W and C courses must include graded writing; however, while many students are motivated to improve through grades, they also benefit from low-stakes writing, in which there is no grade or one that counts for very little. In fact, some researchers suggest that once a paper is graded, students have little desire or motivation to return to it and so learn very little from feedback provided with graded papers.
This is good news for W and C instructors: if students can learn from low-stakes work on which they receive feedback, you will have less grading to do. And you don't have to be the only one providing feedback, although generally students will perceive your feedback as most valuable unless you do something to change that perception.
Both grade writing and undgraded, low-stakes writing require some feedback. This section discusses the basic types and methods of responding to student writing and speaking, including:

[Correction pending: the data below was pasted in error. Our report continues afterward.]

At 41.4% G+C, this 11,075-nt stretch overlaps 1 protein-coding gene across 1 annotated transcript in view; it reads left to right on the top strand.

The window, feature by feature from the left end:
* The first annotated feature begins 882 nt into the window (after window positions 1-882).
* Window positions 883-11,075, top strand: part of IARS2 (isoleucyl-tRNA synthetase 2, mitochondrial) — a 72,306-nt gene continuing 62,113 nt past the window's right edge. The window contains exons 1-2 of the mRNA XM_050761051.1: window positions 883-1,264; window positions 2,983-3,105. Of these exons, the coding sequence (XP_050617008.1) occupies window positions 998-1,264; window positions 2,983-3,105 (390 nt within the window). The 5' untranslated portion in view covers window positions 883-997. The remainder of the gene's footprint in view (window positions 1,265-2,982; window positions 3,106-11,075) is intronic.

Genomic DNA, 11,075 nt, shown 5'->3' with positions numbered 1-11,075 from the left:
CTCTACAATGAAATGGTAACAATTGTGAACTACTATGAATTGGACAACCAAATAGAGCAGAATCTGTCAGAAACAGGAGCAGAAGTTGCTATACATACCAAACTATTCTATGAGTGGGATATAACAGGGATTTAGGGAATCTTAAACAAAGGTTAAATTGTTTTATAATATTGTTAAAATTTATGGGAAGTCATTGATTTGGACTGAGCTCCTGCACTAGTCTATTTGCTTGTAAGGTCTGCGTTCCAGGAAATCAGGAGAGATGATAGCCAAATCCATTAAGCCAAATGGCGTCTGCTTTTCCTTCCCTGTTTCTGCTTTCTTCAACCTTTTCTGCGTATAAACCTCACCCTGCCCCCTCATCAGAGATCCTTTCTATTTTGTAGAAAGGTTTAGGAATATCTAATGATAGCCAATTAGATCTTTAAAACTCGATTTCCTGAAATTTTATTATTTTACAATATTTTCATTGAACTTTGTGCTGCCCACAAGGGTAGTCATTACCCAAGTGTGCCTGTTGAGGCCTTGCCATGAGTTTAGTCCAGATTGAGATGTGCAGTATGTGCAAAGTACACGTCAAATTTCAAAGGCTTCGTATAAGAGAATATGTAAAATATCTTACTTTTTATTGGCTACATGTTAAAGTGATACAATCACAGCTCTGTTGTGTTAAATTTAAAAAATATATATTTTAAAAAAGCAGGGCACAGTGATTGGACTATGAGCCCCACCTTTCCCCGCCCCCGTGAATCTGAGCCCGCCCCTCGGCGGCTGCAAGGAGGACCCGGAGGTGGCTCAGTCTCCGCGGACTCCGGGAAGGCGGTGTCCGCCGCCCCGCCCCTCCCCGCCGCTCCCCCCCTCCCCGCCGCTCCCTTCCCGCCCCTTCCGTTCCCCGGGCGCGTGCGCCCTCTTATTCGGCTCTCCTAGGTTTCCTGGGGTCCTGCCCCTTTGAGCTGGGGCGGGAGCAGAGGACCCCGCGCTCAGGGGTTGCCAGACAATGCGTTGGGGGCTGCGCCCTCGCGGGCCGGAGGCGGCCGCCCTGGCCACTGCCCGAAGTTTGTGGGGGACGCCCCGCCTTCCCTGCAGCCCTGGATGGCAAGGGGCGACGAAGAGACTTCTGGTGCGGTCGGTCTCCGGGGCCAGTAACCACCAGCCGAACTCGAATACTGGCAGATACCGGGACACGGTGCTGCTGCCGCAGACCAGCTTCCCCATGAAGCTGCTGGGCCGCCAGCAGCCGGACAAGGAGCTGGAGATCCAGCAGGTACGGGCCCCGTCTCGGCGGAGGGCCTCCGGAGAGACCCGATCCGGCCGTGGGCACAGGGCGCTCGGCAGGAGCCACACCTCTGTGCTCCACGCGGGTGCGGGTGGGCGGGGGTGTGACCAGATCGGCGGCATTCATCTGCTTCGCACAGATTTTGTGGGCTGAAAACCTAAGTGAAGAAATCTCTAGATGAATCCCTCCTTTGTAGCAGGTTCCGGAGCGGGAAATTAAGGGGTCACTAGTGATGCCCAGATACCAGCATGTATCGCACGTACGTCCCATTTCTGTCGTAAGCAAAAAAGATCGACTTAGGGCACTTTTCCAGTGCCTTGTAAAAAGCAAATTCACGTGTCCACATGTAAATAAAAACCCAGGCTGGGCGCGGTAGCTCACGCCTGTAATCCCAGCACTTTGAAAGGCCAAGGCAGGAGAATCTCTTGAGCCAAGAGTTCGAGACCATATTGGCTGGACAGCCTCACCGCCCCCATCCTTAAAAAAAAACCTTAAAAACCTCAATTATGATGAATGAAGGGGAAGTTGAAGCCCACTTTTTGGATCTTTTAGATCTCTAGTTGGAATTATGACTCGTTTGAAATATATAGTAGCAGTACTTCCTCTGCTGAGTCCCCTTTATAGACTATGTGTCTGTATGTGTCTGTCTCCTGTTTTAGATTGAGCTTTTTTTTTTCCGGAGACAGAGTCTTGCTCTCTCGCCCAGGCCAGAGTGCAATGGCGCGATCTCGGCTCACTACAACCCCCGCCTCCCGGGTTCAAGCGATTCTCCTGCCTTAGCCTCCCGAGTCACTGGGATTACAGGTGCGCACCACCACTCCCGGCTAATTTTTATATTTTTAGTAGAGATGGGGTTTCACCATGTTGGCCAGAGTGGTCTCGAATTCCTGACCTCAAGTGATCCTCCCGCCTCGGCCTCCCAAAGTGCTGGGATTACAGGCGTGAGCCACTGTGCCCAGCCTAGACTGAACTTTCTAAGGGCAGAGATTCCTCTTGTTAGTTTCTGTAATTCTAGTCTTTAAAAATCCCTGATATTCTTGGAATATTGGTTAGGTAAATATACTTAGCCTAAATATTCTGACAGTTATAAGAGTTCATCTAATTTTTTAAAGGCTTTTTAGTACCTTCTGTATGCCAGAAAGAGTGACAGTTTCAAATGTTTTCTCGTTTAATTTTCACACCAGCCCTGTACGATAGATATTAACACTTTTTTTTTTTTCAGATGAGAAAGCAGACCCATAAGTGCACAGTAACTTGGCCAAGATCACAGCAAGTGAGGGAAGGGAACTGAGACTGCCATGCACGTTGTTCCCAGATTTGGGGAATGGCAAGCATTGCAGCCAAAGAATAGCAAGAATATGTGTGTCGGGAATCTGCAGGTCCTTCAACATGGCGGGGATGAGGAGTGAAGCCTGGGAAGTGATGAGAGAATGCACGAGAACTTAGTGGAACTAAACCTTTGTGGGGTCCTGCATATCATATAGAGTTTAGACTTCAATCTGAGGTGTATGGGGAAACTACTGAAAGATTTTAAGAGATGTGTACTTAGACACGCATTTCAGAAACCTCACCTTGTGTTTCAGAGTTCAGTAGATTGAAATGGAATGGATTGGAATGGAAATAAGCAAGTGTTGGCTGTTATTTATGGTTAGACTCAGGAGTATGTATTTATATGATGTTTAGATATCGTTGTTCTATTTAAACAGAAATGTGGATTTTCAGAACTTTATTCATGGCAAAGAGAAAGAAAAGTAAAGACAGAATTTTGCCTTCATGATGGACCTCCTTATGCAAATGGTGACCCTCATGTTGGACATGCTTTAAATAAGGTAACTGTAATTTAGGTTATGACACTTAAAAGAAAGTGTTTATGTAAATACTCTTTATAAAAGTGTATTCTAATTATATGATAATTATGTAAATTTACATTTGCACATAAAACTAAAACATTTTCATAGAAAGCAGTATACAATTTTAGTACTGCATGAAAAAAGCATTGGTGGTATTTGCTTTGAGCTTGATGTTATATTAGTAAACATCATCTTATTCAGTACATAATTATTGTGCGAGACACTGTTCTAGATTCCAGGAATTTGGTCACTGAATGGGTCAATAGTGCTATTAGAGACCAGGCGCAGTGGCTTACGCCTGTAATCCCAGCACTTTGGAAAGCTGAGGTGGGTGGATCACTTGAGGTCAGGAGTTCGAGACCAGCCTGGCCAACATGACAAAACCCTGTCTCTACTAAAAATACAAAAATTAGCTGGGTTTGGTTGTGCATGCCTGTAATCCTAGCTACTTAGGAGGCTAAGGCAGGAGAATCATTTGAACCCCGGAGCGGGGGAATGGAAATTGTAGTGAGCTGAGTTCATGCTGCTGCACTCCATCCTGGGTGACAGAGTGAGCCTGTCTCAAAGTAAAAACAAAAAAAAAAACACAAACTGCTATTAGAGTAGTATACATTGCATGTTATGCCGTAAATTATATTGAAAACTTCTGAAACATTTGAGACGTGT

Formative Feedback and More than Marginal: Giving Your Students Feedback That Matters
Grading & Commenting (including Model Rubrics & Descriptors), Grade Less: Your Students Might Learn More, Taming "The Stack," Rubrics Make the Grade, and Positive Spin, republished from Writing Matters,
Peer Response and Effective Peer Response (Writing Matters article, republished)
Self-Assessment and Value Added: Critical Reflection and Self-Assessment
Events for grad students begin Feb. 6th
Writers invited to Tuesday events in Evans
Undergraduate writing program accepting applications until Oct. 30th
Communication-focused workshops are part of the G.R.A.D. Aggies certificate program
The UWC is looking for a student to work as a graphic designer for the current school year.